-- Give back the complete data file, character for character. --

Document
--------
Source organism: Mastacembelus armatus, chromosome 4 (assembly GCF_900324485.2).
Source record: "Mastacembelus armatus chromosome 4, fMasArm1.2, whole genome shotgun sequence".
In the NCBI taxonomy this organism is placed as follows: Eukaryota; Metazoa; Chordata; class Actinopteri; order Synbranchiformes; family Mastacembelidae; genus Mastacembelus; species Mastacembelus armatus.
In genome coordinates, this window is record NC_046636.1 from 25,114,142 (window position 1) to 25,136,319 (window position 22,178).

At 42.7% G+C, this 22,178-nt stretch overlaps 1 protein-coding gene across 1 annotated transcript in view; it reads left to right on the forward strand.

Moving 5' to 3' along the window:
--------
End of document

Source organism: Mastacembelus armatus, chromosome 4 (assembly GCF_900324485.2).
Source record: "Mastacembelus armatus chromosome 4, fMasArm1.2, whole genome shotgun sequence".
In the NCBI taxonomy this organism is placed as follows: Eukaryota; Metazoa; Chordata; class Actinopteri; order Synbranchiformes; family Mastacembelidae; genus Mastacembelus; species Mastacembelus armatus.
In genome coordinates, this window is record NC_046636.1 from 25,114,142 (window position 1) to 25,136,319 (window position 22,178).

At 42.7% G+C, this 22,178-nt stretch overlaps 1 protein-coding gene across 1 annotated transcript in view; it reads left to right on the forward strand.

Moving 5' to 3' along the window: